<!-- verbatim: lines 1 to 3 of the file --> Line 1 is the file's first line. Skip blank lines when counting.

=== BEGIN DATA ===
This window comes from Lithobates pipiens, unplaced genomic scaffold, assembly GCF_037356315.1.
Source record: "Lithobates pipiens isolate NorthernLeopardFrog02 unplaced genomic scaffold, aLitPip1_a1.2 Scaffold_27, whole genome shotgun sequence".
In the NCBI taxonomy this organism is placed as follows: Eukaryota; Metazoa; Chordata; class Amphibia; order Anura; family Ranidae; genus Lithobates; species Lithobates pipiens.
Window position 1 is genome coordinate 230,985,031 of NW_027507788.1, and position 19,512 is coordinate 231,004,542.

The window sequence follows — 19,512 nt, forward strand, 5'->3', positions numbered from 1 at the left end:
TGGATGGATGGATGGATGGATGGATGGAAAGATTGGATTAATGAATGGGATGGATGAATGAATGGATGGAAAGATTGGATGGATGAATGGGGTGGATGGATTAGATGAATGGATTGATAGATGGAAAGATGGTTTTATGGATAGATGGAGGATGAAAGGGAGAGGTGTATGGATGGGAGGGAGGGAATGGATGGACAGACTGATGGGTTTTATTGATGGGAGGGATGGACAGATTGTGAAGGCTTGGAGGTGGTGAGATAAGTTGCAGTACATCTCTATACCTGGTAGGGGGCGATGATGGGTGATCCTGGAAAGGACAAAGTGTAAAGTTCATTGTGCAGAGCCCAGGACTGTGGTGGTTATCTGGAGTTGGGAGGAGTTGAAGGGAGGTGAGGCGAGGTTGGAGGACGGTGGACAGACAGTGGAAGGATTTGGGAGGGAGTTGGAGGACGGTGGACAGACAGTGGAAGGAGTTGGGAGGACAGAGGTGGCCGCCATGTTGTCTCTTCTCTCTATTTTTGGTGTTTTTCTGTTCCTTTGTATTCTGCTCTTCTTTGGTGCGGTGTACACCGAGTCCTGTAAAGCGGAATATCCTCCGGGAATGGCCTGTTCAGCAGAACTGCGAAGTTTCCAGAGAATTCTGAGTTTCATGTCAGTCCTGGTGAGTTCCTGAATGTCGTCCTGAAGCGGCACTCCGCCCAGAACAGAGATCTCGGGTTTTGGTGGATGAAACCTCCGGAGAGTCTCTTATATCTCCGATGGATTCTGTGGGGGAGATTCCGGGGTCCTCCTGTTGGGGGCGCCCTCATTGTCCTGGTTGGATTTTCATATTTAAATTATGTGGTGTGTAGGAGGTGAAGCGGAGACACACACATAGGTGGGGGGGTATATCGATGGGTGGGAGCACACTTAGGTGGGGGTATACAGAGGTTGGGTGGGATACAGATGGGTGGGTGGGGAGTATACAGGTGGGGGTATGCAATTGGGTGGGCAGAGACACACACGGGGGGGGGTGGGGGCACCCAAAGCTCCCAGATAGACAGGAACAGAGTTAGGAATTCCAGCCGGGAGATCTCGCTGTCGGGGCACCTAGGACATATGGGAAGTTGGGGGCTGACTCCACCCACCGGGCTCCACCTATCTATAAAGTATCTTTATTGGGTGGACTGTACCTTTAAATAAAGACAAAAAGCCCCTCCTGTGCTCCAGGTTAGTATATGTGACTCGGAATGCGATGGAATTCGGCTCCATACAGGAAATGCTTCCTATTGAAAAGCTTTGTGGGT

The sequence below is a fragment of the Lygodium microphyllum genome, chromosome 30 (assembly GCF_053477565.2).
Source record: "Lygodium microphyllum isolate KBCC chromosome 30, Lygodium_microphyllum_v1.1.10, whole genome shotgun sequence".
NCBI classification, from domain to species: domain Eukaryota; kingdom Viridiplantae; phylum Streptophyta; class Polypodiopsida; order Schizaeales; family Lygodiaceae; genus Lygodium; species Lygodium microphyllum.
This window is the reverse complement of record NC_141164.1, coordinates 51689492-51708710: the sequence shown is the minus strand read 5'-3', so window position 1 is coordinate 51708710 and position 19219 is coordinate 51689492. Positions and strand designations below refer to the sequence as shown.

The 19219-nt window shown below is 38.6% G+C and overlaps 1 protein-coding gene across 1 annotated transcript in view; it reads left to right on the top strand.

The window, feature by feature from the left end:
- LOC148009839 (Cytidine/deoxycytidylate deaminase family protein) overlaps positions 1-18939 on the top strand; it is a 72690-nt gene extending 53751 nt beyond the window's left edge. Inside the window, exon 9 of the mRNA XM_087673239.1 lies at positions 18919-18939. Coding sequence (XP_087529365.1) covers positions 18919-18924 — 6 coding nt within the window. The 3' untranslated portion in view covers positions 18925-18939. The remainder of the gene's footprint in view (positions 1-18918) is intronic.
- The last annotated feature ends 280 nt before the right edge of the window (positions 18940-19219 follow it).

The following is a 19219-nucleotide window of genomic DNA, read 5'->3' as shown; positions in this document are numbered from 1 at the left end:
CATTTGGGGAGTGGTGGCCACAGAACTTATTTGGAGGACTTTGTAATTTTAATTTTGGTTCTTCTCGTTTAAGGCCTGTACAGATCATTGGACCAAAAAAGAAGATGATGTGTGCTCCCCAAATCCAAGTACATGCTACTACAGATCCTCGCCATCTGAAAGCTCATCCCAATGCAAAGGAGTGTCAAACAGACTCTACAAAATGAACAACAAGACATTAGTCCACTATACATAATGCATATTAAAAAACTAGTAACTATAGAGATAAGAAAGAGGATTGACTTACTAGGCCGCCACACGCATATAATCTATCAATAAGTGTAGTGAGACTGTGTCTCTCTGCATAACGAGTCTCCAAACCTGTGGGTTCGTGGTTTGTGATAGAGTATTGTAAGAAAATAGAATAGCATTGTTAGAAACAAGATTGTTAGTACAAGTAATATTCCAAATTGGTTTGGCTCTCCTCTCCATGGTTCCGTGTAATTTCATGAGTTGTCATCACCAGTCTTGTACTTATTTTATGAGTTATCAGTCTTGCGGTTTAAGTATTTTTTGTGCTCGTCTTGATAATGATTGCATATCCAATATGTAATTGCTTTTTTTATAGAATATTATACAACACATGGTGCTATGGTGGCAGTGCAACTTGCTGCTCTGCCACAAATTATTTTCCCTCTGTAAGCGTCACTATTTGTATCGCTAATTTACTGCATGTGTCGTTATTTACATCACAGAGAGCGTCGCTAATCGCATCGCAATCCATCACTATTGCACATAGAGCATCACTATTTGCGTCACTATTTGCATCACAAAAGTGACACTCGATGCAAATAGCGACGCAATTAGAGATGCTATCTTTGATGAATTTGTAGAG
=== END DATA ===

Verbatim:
This window comes from Lithobates pipiens, unplaced genomic scaffold, assembly GCF_037356315.1.
Source record: "Lithobates pipiens isolate NorthernLeopardFrog02 unplaced genomic scaffold, aLitPip1_a1.2 Scaffold_27, whole genome shotgun sequence".
In the NCBI taxonomy this organism is placed as follows: Eukaryota; Metazoa; Chordata; class Amphibia; order Anura; family Ranidae; genus Lithobates; species Lithobates pipiens.